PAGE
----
Paul Stowell smiles and talks with pride when you mention the partnership between City National Bank and the Vegas Golden Knights that has elevated the financial institution’s brand in the community.
The 61-year-old Stowell, a one-time reporter for Channel 13 before going into banking public relations 35 years ago, was behind the effort for City National becoming a sponsor of the NHL franchise and getting the name rights for their practice arena near the bank’s regional office in Summerlin,
Stowell was promoted late last year to Nevada regional executive for City National. He’s a senior vice president and public relations manager and responsible for business-related responsibilities in Nevada as well as marketing and public relations in Nevada, Orange County and San Diego.
The son of a former corporate pilot who lived around the country and in England, Stowell and his wife, Leslie, have five children and one granddaughter.
Stowell’s a graduate of Brigham Young University with a degree in broadcast journalism whose career led him to Las Vegas where he worked for Channel 13 for about 18 months.
Q: How did you go from a TV reporter to banking?
A: I was doing a banking story and interviewing Peter Thomas of the Thomas & Mack Co., (He was the president of Valley Bank of Nevada.) and he asked the question have you ever thought about getting into banking. I said, ‘No, I’m a broadcast journalist.’ I kept saying no, and about four months later, after discussions with others, I pulled the trigger and jumped ship out of broadcast journalism and got into banking with Valley Bank of Nevada.
Q: What did you do?
A: I was working in the marketing and public relations department. I was handling media relations and dealing with people I had been working alongside of as a broadcast journalist.
Q: What happened with your career there?
A: Valley Bank ended up selling to Bank of America in 1992. I stayed with Bank of America and it merged with Nations Bank in 1998 and created the new BofA you see, today. After two years, I had the opportunity to get into management with a smaller community bank called Business Bank of Nevada in 2000. From there, seven years later, they sold to City National Bank. I joined City National as senior vice president, the same as I was with Business Bank. I started taking on a lot more responsibilities and taking on other regions, in addition to Nevada, by working in Orange County and San Diego. In December, I took over as the Nevada regional executive.
Q: What are your responsibilities?
A: I was handling all of the marketing and public relations and community relations, so in addition to all of that, I got to take on the Nevada regional executive responsibilities, which puts me over the entire Nevada region. I work with all the lines of business in terms of business development and colleague management. I am the face of the bank. I do a lot more client interaction. This morning, I was with our new CEO Kelly Coffey, and we did a VIP breakfast with clients and prospects interested in becoming clients.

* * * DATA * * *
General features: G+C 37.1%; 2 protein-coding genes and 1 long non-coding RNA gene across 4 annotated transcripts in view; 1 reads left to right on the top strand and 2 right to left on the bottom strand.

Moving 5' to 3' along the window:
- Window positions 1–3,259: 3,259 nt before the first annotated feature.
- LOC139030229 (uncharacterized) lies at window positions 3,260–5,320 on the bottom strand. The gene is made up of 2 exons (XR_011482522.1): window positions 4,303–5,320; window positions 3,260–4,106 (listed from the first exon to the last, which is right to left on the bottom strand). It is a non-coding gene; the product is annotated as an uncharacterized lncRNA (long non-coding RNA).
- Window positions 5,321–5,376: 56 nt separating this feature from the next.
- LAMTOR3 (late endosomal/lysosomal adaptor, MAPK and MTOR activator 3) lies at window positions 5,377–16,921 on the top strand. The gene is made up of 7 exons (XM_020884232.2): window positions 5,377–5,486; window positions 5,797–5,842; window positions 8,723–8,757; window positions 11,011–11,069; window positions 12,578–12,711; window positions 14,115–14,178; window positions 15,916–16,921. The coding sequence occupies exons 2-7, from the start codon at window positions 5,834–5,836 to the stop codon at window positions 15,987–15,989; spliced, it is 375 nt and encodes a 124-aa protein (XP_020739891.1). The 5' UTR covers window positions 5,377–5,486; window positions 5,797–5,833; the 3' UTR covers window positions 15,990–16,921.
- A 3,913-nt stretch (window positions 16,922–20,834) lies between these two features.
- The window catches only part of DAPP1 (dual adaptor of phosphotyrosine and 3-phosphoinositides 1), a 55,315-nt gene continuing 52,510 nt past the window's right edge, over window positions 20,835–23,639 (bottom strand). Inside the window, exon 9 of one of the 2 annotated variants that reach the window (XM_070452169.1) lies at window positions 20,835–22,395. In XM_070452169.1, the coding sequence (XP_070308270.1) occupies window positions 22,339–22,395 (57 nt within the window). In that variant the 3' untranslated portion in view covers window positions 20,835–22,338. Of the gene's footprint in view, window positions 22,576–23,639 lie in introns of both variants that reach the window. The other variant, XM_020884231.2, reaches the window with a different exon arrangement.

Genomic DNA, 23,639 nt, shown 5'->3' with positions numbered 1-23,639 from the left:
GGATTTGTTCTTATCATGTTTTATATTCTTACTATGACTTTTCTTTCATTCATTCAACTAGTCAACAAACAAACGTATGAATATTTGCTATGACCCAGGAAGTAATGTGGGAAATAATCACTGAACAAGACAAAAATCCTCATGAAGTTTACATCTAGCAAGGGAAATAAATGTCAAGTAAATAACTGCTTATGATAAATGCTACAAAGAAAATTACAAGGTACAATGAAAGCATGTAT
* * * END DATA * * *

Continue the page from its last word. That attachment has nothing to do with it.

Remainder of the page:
Q: How did the City National sponsorship of the Golden Knights come about?
A: In May 2017 I was trying to get someone from the Vegas Golden Knights. I had a board meeting coming up with our CEO coming to town from Los Angeles. I wanted to get someone from the Knights to come speak to our board members about this new endeavor coming to Las Vegas. I wasn’t getting a response so I said to my colleagues that I am going to drive over to their office. I knocked on the door and got a hold of someone, and President Kerry Bubolz came. After he spoke, I walked him out and asked: ‘If we can get together and talk about a major sponsorship of naming rights to your new practice arena being built across the way over here.’ He said, ‘Are you serious, and ‘I said I’m dead serious. We would like to see what opportunities may be available.’ The following week we got together and spoke, and we agreed we wanted to move forward on naming rights and major sponsorship to make us the official bank of the Vegas Golden Knights. We flew up to Napa Valley and met with (Knights owner Bill Foley), and from the end of the May to end of July negotiated and signed a contract the first part of August. The rest is history. Our name is on the building. We’re the official bank and we have quite a large brand presence in T-Mobile Arena and we have a great relationship.
Q: What is the deal and the amount?
A: It is a 10-year deal for naming rights on the practice facility and T-Mobile. We didn’t disclose (the amount).
Q: Why did you do the agreement?
A: We saw a great opportunity to align ourselves with a great brand that we felt we would take hold in this town. We had a lot of confidence in talking with Mr. Foley. We knew what he was going to do. In our early discussions, he said ‘we hope to be competitive in three to five years and maybe go the playoffs.’ He was surprised as anyone in the first year they accomplish something no professional sports team had every accomplished.
Q: What was the reasoning behind a sports sponsorship and naming rights?
A: What was so great about it is that it fits into City National’s business model. We bank entrepreneurs, and Mr. Foley is truly one of the best entrepreneurs you can find out there in everything he has done, and continues to do. What he was doing with the Vegas Golden Knights was phenomenal. Listening to him, it was easy to say that is something we wanted to get behind because this town was already in love with hockey because a lot of transplants have come to Las Vegas who come from towns with hockey teams.
Q: Do you think other businesses regret not becoming a sponsor like City National has done?
A: I can tell you I have heard out there that there’s some that wished they would have done what we did and, thankfully, we are the ones that did it. There is a lot of other non-financial institutions that have told me when your contract is up, beware because we’re going to try and snag that. Fortunately, we have the first right of refusal after 10 years.